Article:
What not to read on a summer vaction

The following is a recipe for disaster; don’t read the following books.  Not in the order I did anyway.  For the past two months, I’ve been on a literary titanic and fortunately, I slipped away on a lifeboat just in time.  Whatever you do, do not re-create this perfect storm!

Ok, now that I’ve got your attention and obviously you aren’t heeding my warnings, here we go 😉

  1. It all starts with Gravity’s Rainbow.  This is an innocence-taking novel.  Readers that hang on get the high without inhaling, so to speak.  If you find yourself constantly asking, “what is going on,” apparently you are on the right track.  Out of all the literature I’ve read, this one made me physically gag over four, image-scarring pages.
  2. With the prologue now complete and the zen-like beginner’s mind prepared, one is now ready to accept the next few novels in rapid succession.  Enter Life of Pi, stage right.  This New York Times-bestseller should be a feel-good softball, right down the middle.  Not after GR, no.  An island of carnivorous algae full of meerkats?  This is Slothrop’s dreams in the White Visitation all over again.  It builds the question: choose religion or choose science, they both require a leap of faith.
  3. Chase Life of Pi with Homo Faber for a downer.  A middle age agnostic technologist experiences a depressing, Elektra-complex filled journey.  If you feel your life is going great, this book will bring you down.  A series of tragic events, on the level of the great Greek tragedies, has this technology-can-fix-all-problems guy question whether or not there is a greater purpose.
  4. Smear with Luminarium, by Alax Shakar.  A twin-brother and tech startup co-founder is strung along on life support.  Meanwhile, his dopplegänger (true to the word in this case) finds that his twin is infecting the company’s virtual world, slowing bringing it to its knees while appearing as a Hindu-avatar.  By the way, the non-comatose brother is volunteering for scientific experiments design, through electrotherapy, to simulate the emotions of faith, through a “faith without ignorance” approach…
  5. Finally, top off with Gothic High-Tech, a collection of short stories by Bruce Sterling.  On a normal day, I would have enjoyed this collection.  It’s the cyberpunk of the new millennium, where Europe and America have crashed and high-tech meets urban-grit.  But after this journey, Sterling’s creative stories that subsequently make one question the reality around them, it was all just too much…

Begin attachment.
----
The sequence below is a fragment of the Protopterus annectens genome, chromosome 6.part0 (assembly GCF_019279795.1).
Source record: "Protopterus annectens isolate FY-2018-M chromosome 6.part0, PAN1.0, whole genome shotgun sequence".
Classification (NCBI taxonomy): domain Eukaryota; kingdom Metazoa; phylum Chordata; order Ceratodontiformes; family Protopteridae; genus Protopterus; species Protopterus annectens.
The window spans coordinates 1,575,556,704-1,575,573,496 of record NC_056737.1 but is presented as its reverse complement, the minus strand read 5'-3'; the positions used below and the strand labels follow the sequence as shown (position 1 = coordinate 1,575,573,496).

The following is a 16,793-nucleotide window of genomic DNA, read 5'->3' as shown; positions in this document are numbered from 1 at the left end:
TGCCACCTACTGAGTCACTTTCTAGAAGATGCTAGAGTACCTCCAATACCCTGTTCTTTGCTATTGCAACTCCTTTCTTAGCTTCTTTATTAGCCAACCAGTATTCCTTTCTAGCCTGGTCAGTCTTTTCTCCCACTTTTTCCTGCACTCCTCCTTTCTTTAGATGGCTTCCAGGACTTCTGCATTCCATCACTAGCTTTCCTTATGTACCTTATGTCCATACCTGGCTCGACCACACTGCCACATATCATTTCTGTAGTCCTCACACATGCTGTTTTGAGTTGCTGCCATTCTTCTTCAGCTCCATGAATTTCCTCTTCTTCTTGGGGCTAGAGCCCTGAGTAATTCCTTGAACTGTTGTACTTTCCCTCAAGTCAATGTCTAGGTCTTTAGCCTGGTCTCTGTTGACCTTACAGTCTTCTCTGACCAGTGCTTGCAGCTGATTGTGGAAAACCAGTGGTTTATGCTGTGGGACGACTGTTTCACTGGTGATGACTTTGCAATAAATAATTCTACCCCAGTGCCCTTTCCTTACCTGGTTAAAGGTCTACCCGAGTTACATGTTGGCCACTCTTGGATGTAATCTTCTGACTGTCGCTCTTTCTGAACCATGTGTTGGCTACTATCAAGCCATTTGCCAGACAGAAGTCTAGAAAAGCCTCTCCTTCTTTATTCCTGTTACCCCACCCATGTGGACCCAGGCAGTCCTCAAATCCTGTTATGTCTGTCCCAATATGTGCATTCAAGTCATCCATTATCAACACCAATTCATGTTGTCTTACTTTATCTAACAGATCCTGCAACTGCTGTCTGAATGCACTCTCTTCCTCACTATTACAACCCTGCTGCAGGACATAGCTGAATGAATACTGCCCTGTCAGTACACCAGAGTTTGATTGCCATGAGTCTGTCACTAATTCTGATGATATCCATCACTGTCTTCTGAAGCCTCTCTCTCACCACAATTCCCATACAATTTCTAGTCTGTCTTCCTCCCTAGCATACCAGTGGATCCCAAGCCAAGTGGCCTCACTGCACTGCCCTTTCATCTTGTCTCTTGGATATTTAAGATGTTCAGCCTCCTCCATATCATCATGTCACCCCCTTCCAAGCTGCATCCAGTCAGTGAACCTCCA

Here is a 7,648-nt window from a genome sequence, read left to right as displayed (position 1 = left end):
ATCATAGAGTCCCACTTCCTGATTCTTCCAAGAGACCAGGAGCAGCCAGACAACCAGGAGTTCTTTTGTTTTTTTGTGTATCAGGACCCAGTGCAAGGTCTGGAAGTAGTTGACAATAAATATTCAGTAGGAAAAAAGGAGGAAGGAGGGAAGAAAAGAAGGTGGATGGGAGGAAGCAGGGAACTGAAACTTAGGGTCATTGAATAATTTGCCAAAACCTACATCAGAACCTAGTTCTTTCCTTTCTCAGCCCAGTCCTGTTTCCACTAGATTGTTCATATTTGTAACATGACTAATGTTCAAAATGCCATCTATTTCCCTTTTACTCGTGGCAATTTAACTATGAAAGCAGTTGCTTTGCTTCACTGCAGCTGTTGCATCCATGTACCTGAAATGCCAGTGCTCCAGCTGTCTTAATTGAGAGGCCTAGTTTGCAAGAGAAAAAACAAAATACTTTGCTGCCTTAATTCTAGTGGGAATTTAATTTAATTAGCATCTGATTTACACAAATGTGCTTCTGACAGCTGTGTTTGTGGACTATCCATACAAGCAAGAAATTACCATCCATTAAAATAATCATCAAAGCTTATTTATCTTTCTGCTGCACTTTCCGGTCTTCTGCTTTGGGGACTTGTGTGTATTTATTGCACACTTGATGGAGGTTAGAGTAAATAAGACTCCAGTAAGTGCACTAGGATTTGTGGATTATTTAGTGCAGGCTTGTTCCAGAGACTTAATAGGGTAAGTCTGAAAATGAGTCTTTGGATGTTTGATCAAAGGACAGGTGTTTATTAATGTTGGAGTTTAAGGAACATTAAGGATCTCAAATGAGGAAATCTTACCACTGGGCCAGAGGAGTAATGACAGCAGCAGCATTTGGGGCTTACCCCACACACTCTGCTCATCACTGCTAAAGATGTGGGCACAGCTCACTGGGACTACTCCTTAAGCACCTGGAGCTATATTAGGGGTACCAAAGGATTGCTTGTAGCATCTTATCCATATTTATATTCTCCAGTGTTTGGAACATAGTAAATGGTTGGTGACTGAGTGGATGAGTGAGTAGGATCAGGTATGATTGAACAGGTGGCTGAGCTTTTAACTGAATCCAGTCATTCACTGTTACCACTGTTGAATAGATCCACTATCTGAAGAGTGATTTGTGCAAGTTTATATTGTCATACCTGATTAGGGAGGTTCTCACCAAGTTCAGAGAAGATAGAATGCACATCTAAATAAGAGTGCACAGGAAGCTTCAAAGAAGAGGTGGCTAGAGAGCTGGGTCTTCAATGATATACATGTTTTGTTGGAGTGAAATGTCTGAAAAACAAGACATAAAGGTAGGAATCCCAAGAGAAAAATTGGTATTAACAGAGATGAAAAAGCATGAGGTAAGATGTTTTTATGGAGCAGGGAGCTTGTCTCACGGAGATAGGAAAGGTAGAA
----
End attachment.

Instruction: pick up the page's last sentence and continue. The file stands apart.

Then I saw the next book on my queue, Hermann Hesse’s Steppenwolf and I realized I had to get off this sinking ship.  Somehow, subconsciously I’ve been attracted to these faith-shaking novels.  Despite my most recent vacation, it’s been 15 months since I’ve been home.  I’ve passed the time well enough I think.  I’m on my 5th graduate class, I’ve read 15 books in 2012 and I’ve kept this blog going since then.  But I’ll be very relieved to bring my pre-war life back into order.  Maybe then my book selections will reflect a content temperament.

I think I’m going to take a breather from fiction for a while and go back and finish the nice, peaceful, non-fiction books that are lying around.  Liars and Outliers should be an easy ride, but I’ll continue to mix in the rest of Gödel, Escher and Bach just so I don’t get too comfortable…

Literaturhaus NYC

For those visiting NYC Upper East Side, I recommend the following half-day trip, which happened to be my Monday morning.  Start off with Breakfast at Café Sabarsky at 86th and 5th.  It’s a quiet, Viennese style café in the Neue Galerie Museum.  It has the distinct European café feel, where they make real caffè lattes (milchkaffee) and where one can sit with a Newspaper stick and enjoying leisurely reading.  Café Sabarsky reminds me of my other favorite café in Berlin, the Literaturhaus Berlin.  Like Sabarsky and as its name implies, the Literaturhaus café is designed for reading.  And not the kind of reading one does with a highlighter or with the swipe of the finger, these cafés are the battlefields to tackle Joyce, Foster, Dostoyevsky, or Pynchon.  None of whom I brought, since I had excellent company at the time.  But I semi-frequently go to restaurants by myself just to read, which I recognize is not a normal habit…

So, after a European breakfast topped off with Sachertorte, walk down (or through) the Park to the south-east corner of Central Park at 60th and 5th Avenue.  There you will find two kiosks.  One, is the Vendy Award winning Belgian Waffle stand: Wafels and Dinges.

Waffles and Dinges Cart

Skip that for now, since you just had Sachertorte, but remember to go back one day and try a waffle with Speculoos.  Instead focus on the stand of one of the great NYC companies: The Strand Bookstore.  This kiosk is a mere speck of the books offered in the main bookstore which contains over 18 miles of books and where one can order books not only by the author, but by the foot.